Monday, December 19, 2011

Review: In Time

If you like to watch beautiful people run, this movie is for you.
Sometimes, a film's only job can be to convey a compelling set of ideas. Sometimes, that is all a film needs to do. In Time, the latest piece of sci-fi from writer/director Andrew Niccol of Gattaca renown, needed a little bit more than the fascinating thought experiment it shows us. The experiment presented here is a near-future world not unlike our own in many ways, wherein all humans are genetically engineered to cease aging at 25, and are then given a year of time, which has replaced our idea of money. One pays rent in days and weeks, and works to earn more time; the poor must work tirelessly and waste not a second, for when a person's clock (emblazoned stylishly along the forearm) runs down to zero, they die. The wealthy are essentially immortal, and the less fortunate live in a poverty that threatens to kill them at any minute. The brilliant simplicity of this scenario is the best kind of science fiction. A universal, complex, and controversial facet of life such as money is morphed only a little, and the entire thing in turned inside out and thrown to the extremes. 
On a conceptual level, the script is great, but on the practical level, it is gruelingly dull and blandly stupid. The dialogue is frustratingly trite, and the plot is so thinly laid out that it might tear at any moment. Not helping things are the clumsy direction, and mostly over-done or under-done acting. Justin Timberlake, who is a natural at comedy but not so much with the drama, never finds the depth or complexity necessary for his portrayal of Will Salas, our protagonist from the ghetto who suddenly comes into a century of time and goes on the run from the Timekeepers, a temporal economy's lawmen. Timberlake glides handsomely across the surface of the film, never making a big impression or drawing us into the world he is supposed to inhabit. Even in the most extreme situations, he doesn't seem to be concerned, and so we are not concerned for him and our attention drifts to the consistently pretty photography, or to the mysteriously sloppy editing. Cillian Murphy reliably delivers a suitably world-weary and no-nonsense portrayal as Raymond Leon, a Timekeeper who gives chase when Salas takes possession of what might be ill-gotten time. Murphy knows exactly what kind of movie he's in, and we end up wishing he was the protagonist instead of Timberlake, who never seems to know what is needed of him.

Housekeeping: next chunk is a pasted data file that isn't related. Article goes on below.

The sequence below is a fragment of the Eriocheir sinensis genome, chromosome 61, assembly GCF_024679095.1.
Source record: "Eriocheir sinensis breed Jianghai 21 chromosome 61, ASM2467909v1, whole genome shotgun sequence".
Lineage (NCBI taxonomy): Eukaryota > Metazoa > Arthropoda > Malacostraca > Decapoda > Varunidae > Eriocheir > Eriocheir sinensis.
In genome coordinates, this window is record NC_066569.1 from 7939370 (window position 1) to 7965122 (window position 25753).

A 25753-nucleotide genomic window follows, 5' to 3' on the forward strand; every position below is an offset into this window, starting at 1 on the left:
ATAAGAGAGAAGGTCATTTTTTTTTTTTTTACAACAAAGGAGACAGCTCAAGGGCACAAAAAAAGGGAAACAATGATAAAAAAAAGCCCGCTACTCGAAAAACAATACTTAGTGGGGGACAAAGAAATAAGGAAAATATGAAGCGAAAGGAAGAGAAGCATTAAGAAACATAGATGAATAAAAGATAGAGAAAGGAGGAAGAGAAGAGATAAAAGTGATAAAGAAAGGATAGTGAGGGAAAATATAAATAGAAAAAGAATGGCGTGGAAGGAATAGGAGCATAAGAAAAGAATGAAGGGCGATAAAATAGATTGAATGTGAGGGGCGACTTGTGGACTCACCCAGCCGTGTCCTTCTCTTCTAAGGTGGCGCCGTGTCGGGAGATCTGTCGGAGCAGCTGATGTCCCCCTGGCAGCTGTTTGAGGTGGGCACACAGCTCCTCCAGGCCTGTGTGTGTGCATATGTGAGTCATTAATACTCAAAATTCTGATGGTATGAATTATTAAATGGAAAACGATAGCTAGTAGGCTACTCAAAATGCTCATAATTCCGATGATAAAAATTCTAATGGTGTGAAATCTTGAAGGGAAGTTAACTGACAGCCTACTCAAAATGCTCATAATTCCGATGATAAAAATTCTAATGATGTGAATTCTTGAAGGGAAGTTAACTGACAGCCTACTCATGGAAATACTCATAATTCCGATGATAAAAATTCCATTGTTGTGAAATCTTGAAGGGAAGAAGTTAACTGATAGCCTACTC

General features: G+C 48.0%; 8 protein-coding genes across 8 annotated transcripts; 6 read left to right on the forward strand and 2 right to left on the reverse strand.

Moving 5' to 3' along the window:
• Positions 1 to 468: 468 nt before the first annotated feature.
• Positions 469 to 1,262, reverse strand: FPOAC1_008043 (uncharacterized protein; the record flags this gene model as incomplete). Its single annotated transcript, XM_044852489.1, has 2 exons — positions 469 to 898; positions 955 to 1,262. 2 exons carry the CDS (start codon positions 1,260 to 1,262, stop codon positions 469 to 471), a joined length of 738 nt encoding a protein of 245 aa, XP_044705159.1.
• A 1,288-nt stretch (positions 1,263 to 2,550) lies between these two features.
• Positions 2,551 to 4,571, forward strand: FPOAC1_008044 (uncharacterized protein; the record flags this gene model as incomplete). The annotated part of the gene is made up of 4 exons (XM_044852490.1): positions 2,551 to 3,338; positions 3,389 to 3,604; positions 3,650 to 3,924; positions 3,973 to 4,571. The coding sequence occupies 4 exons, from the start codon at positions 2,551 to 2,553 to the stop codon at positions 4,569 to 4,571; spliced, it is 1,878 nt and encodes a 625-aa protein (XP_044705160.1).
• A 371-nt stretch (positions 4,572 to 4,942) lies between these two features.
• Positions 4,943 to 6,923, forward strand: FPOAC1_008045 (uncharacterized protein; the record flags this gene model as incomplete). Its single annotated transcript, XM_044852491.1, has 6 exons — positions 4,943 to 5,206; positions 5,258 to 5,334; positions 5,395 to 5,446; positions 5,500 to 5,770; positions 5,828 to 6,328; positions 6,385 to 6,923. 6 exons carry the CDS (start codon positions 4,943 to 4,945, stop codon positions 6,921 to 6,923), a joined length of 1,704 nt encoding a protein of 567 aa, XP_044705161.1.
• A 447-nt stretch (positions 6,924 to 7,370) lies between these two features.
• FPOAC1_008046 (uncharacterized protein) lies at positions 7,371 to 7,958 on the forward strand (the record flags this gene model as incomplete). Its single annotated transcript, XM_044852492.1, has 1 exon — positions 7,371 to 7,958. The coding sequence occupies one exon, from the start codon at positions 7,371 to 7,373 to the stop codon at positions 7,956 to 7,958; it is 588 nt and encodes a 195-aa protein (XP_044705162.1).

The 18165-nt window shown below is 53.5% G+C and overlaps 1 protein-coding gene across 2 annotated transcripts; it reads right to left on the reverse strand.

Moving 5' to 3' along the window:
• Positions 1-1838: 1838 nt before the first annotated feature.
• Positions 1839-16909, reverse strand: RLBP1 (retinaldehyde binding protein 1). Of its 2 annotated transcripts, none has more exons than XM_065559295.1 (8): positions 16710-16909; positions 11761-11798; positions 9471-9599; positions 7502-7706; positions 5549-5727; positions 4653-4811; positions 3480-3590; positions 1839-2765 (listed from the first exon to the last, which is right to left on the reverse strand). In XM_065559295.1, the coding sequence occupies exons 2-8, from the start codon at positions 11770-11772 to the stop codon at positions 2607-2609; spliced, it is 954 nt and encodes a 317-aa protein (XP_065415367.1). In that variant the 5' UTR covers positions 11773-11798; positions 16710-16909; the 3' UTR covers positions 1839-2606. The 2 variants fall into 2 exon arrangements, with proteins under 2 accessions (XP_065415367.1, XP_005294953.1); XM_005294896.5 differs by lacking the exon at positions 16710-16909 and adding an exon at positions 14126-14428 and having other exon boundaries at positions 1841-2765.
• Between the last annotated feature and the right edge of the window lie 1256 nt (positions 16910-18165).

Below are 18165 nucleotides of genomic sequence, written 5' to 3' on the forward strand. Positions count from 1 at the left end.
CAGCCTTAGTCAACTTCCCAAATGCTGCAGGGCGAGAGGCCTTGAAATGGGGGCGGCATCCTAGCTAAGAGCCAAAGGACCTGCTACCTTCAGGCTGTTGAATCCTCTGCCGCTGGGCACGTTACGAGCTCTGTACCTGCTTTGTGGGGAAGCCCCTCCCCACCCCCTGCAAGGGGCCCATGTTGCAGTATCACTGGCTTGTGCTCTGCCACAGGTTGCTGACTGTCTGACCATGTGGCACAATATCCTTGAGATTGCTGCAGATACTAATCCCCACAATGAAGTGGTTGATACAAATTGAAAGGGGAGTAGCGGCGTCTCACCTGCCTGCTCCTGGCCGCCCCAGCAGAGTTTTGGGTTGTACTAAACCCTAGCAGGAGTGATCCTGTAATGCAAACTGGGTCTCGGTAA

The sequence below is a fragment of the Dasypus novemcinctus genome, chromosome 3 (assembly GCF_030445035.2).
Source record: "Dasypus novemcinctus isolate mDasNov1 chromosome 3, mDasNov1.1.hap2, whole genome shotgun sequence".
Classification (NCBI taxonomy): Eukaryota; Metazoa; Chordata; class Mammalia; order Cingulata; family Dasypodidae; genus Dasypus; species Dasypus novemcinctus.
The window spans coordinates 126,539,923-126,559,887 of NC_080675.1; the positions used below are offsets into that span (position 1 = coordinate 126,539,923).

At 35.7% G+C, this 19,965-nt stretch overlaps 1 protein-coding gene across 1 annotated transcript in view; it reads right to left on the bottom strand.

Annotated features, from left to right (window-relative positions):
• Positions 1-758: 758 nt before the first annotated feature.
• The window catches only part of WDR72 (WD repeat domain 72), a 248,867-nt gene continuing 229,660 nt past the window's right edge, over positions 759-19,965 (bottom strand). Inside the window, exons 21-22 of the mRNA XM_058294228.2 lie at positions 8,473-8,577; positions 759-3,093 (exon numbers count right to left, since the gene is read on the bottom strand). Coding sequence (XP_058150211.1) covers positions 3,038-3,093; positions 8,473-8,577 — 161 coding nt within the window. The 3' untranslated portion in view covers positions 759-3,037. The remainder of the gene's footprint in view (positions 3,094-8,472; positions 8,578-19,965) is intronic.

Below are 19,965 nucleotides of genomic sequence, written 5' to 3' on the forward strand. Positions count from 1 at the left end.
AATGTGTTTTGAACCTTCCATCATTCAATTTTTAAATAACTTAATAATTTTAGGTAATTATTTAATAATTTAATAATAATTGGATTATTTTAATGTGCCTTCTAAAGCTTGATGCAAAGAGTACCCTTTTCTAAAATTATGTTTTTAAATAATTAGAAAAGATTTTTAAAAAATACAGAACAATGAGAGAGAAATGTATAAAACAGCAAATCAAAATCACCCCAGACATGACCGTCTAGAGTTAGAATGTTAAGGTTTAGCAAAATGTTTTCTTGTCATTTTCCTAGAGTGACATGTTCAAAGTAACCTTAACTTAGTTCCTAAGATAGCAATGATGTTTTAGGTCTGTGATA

The main take away and best aspect of In Time is the concept it is built to display, and it does an okay job if it. It's just a shame that the package could not have been a little more graceful and robust, instead of a blunt, dumb instrument of conveyance.